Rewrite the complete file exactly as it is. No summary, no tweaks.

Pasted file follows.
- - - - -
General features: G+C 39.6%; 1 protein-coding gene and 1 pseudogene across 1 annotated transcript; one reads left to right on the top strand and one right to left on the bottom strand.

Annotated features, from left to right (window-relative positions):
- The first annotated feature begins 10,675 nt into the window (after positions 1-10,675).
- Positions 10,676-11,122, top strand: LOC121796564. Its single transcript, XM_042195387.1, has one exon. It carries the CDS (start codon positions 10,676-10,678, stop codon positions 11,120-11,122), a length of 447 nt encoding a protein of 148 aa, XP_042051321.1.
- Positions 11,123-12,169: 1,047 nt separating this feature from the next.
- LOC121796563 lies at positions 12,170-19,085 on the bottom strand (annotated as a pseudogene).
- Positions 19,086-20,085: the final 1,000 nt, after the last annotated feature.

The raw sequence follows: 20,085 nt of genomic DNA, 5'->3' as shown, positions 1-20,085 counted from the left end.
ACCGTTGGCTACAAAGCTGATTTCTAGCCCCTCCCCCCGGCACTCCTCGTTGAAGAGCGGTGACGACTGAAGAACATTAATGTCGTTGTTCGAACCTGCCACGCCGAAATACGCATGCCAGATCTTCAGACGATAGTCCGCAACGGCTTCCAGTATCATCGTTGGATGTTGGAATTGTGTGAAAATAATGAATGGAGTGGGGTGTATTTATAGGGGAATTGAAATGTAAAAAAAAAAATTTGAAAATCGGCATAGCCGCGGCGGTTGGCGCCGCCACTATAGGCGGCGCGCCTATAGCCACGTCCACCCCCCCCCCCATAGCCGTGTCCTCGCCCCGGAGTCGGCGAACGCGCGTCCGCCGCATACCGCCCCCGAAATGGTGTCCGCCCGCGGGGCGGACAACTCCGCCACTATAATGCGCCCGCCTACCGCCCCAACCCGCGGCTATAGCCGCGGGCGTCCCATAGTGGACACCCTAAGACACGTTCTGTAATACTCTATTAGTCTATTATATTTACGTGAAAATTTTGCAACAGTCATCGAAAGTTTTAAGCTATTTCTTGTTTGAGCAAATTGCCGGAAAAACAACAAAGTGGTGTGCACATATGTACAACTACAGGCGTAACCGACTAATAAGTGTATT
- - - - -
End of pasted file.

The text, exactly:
General features: G+C 39.6%; 1 protein-coding gene and 1 pseudogene across 1 annotated transcript; one reads left to right on the top strand and one right to left on the bottom strand.

Annotated features, from left to right (window-relative positions):
- The first annotated feature begins 10,675 nt into the window (after positions 1-10,675).
- Positions 10,676-11,122, top strand: LOC121796564. Its single transcript, XM_042195387.1, has one exon. It carries the CDS (start codon positions 10,676-10,678, stop codon positions 11,120-11,122), a length of 447 nt encoding a protein of 148 aa, XP_042051321.1.
- Positions 11,123-12,169: 1,047 nt separating this feature from the next.
- LOC121796563 lies at positions 12,170-19,085 on the bottom strand (annotated as a pseudogene).
- Positions 19,086-20,085: the final 1,000 nt, after the last annotated feature.

The raw sequence follows: 20,085 nt of genomic DNA, 5'->3' as shown, positions 1-20,085 counted from the left end.
ACCGTTGGCTACAAAGCTGATTTCTAGCCCCTCCCCCCGGCACTCCTCGTTGAAGAGCGGTGACGACTGAAGAACATTAATGTCGTTGTTCGAACCTGCCACGCCGAAATACGCATGCCAGATCTTCAGACGATAGTCCGCAACGGCTTCCAGTATCATCGTTGGATGTTGGAATTGTGTGAAAATAATGAATGGAGTGGGGTGTATTTATAGGGGAATTGAAATGTAAAAAAAAAAATTTGAAAATCGGCATAGCCGCGGCGGTTGGCGCCGCCACTATAGGCGGCGCGCCTATAGCCACGTCCACCCCCCCCCCCATAGCCGTGTCCTCGCCCCGGAGTCGGCGAACGCGCGTCCGCCGCATACCGCCCCCGAAATGGTGTCCGCCCGCGGGGCGGACAACTCCGCCACTATAATGCGCCCGCCTACCGCCCCAACCCGCGGCTATAGCCGCGGGCGTCCCATAGTGGACACCCTAAGACACGTTCTGTAATACTCTATTAGTCTATTATATTTACGTGAAAATTTTGCAACAGTCATCGAAAGTTTTAAGCTATTTCTTGTTTGAGCAAATTGCCGGAAAAACAACAAAGTGGTGTGCACATATGTACAACTACAGGCGTAACCGACTAATAAGTGTATT